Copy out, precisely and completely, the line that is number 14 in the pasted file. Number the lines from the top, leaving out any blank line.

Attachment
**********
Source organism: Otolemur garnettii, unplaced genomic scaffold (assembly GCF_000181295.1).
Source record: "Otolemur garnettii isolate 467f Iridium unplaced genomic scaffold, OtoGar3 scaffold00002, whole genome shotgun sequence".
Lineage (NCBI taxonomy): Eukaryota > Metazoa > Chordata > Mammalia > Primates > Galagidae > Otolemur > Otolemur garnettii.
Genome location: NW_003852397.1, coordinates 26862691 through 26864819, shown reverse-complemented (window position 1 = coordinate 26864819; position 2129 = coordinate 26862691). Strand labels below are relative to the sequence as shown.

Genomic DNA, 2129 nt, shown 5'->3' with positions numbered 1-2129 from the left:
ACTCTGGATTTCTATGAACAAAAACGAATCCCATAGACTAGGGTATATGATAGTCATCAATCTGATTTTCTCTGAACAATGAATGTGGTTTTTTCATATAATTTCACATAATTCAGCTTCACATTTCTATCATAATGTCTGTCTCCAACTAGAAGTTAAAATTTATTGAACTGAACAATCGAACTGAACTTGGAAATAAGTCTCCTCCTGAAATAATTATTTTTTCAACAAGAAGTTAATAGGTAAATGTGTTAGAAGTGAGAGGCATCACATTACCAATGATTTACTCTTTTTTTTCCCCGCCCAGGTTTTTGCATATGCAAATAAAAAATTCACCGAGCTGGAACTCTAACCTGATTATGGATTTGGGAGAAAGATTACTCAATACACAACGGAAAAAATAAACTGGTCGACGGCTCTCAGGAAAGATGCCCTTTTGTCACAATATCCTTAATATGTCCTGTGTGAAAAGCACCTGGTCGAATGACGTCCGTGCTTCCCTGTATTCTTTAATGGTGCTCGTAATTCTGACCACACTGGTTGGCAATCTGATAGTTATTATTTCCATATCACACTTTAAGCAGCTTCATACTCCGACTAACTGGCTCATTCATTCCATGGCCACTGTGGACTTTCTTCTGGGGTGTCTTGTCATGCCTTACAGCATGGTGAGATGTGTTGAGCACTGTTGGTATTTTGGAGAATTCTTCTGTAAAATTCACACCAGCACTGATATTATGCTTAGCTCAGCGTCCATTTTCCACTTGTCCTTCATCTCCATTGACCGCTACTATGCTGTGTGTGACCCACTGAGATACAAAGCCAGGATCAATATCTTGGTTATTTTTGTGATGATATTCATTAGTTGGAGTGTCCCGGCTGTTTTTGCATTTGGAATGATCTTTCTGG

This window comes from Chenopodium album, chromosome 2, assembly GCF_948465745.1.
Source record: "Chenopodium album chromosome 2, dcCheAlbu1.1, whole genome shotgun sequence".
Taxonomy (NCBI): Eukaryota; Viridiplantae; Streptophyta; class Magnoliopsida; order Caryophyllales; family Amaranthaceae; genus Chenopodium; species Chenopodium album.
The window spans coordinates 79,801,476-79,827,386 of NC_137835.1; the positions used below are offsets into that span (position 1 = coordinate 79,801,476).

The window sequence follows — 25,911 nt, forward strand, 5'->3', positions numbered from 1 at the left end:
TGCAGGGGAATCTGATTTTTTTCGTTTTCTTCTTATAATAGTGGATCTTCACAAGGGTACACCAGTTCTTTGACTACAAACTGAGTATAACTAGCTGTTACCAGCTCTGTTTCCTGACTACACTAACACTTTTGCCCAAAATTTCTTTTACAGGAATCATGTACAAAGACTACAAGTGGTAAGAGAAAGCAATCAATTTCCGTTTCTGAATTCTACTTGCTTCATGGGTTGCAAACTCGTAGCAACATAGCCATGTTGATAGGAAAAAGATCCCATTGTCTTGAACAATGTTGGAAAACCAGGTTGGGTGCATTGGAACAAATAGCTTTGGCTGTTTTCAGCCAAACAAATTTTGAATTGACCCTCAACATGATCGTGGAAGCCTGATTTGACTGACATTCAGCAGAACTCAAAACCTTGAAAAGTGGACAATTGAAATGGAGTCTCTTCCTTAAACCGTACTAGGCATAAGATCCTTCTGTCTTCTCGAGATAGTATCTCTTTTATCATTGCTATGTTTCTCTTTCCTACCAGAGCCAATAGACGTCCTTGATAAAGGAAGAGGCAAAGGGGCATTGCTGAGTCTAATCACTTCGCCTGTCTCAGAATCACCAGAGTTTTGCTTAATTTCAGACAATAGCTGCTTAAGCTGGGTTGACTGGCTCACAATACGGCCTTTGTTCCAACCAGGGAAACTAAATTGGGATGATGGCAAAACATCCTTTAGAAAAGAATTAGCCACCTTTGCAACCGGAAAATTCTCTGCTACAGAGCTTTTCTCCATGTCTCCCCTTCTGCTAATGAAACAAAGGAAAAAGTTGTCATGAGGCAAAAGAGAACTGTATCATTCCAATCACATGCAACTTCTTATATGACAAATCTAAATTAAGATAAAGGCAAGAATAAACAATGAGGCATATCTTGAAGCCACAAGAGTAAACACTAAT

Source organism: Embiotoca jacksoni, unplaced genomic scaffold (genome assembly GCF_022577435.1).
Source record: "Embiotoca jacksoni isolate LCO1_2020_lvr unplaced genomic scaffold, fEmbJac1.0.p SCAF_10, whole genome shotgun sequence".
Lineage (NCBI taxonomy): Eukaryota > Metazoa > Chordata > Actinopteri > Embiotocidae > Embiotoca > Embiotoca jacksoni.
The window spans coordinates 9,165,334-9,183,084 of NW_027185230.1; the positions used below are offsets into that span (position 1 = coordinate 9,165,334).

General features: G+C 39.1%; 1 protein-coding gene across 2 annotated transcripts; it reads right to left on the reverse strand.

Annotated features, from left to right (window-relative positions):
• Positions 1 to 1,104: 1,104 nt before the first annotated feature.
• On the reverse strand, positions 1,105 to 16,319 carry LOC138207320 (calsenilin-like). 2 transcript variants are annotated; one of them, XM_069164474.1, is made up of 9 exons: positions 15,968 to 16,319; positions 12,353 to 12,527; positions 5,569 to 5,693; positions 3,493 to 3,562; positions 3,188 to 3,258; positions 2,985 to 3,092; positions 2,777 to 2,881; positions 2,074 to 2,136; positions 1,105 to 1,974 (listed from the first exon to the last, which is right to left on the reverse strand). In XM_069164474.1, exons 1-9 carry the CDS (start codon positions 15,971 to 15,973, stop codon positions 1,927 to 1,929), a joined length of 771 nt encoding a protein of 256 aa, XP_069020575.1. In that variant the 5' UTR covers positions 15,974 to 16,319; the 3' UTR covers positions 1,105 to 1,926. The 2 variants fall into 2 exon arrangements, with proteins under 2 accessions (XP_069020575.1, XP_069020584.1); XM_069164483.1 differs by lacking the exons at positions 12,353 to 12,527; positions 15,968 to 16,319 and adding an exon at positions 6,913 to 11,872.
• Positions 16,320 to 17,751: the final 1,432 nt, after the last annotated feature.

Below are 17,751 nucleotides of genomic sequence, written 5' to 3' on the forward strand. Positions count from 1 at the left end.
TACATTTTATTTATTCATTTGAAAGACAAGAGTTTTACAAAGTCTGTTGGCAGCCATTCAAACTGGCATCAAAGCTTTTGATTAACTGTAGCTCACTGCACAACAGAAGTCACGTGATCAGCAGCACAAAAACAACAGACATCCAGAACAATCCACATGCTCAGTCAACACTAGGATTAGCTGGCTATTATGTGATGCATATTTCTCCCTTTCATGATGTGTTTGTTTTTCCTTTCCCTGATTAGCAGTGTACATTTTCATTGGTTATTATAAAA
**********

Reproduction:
Source record: "Embiotoca jacksoni isolate LCO1_2020_lvr unplaced genomic scaffold, fEmbJac1.0.p SCAF_10, whole genome shotgun sequence".